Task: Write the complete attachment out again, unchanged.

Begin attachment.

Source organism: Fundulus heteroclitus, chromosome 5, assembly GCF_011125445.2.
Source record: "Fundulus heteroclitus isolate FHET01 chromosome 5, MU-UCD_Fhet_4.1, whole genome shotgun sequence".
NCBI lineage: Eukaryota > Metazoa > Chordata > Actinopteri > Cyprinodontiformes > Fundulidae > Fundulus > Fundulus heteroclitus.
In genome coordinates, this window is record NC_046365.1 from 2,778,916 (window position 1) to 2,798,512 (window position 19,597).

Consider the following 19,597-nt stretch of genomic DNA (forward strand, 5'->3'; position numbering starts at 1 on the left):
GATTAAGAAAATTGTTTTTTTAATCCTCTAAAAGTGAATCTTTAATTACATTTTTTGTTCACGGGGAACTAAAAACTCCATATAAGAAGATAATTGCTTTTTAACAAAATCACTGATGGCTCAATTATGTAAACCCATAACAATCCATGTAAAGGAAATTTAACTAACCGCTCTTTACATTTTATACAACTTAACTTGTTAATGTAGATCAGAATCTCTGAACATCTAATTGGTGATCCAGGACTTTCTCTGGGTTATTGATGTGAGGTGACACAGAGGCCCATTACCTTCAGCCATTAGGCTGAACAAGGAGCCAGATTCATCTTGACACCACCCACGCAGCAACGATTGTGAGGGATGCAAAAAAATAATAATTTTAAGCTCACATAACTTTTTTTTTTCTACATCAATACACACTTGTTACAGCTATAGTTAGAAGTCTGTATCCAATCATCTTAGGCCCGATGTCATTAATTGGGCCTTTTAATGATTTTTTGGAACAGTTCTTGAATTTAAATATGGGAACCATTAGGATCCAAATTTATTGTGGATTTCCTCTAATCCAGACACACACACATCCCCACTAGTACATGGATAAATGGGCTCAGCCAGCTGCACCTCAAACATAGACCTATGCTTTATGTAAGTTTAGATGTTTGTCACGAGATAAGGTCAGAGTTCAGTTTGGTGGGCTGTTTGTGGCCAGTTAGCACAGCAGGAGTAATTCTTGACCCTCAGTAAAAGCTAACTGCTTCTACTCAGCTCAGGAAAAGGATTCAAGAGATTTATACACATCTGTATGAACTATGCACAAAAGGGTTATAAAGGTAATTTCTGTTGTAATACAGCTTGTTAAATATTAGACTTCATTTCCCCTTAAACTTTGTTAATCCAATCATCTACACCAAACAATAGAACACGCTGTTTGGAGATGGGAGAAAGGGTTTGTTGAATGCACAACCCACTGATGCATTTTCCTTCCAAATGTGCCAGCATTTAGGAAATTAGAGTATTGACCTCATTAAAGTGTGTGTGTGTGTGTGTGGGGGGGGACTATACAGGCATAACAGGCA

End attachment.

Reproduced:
Source organism: Fundulus heteroclitus, chromosome 5, assembly GCF_011125445.2.
Source record: "Fundulus heteroclitus isolate FHET01 chromosome 5, MU-UCD_Fhet_4.1, whole genome shotgun sequence".
NCBI lineage: Eukaryota > Metazoa > Chordata > Actinopteri > Cyprinodontiformes > Fundulidae > Fundulus > Fundulus heteroclitus.
In genome coordinates, this window is record NC_046365.1 from 2,778,916 (window position 1) to 2,798,512 (window position 19,597).

Consider the following 19,597-nt stretch of genomic DNA (forward strand, 5'->3'; position numbering starts at 1 on the left):
GATTAAGAAAATTGTTTTTTTAATCCTCTAAAAGTGAATCTTTAATTACATTTTTTGTTCACGGGGAACTAAAAACTCCATATAAGAAGATAATTGCTTTTTAACAAAATCACTGATGGCTCAATTATGTAAACCCATAACAATCCATGTAAAGGAAATTTAACTAACCGCTCTTTACATTTTATACAACTTAACTTGTTAATGTAGATCAGAATCTCTGAACATCTAATTGGTGATCCAGGACTTTCTCTGGGTTATTGATGTGAGGTGACACAGAGGCCCATTACCTTCAGCCATTAGGCTGAACAAGGAGCCAGATTCATCTTGACACCACCCACGCAGCAACGATTGTGAGGGATGCAAAAAAATAATAATTTTAAGCTCACATAACTTTTTTTTTTCTACATCAATACACACTTGTTACAGCTATAGTTAGAAGTCTGTATCCAATCATCTTAGGCCCGATGTCATTAATTGGGCCTTTTAATGATTTTTTGGAACAGTTCTTGAATTTAAATATGGGAACCATTAGGATCCAAATTTATTGTGGATTTCCTCTAATCCAGACACACACACATCCCCACTAGTACATGGATAAATGGGCTCAGCCAGCTGCACCTCAAACATAGACCTATGCTTTATGTAAGTTTAGATGTTTGTCACGAGATAAGGTCAGAGTTCAGTTTGGTGGGCTGTTTGTGGCCAGTTAGCACAGCAGGAGTAATTCTTGACCCTCAGTAAAAGCTAACTGCTTCTACTCAGCTCAGGAAAAGGATTCAAGAGATTTATACACATCTGTATGAACTATGCACAAAAGGGTTATAAAGGTAATTTCTGTTGTAATACAGCTTGTTAAATATTAGACTTCATTTCCCCTTAAACTTTGTTAATCCAATCATCTACACCAAACAATAGAACACGCTGTTTGGAGATGGGAGAAAGGGTTTGTTGAATGCACAACCCACTGATGCATTTTCCTTCCAAATGTGCCAGCATTTAGGAAATTAGAGTATTGACCTCATTAAAGTGTGTGTGTGTGTGTGTGGGGGGGGACTATACAGGCATAACAGGCA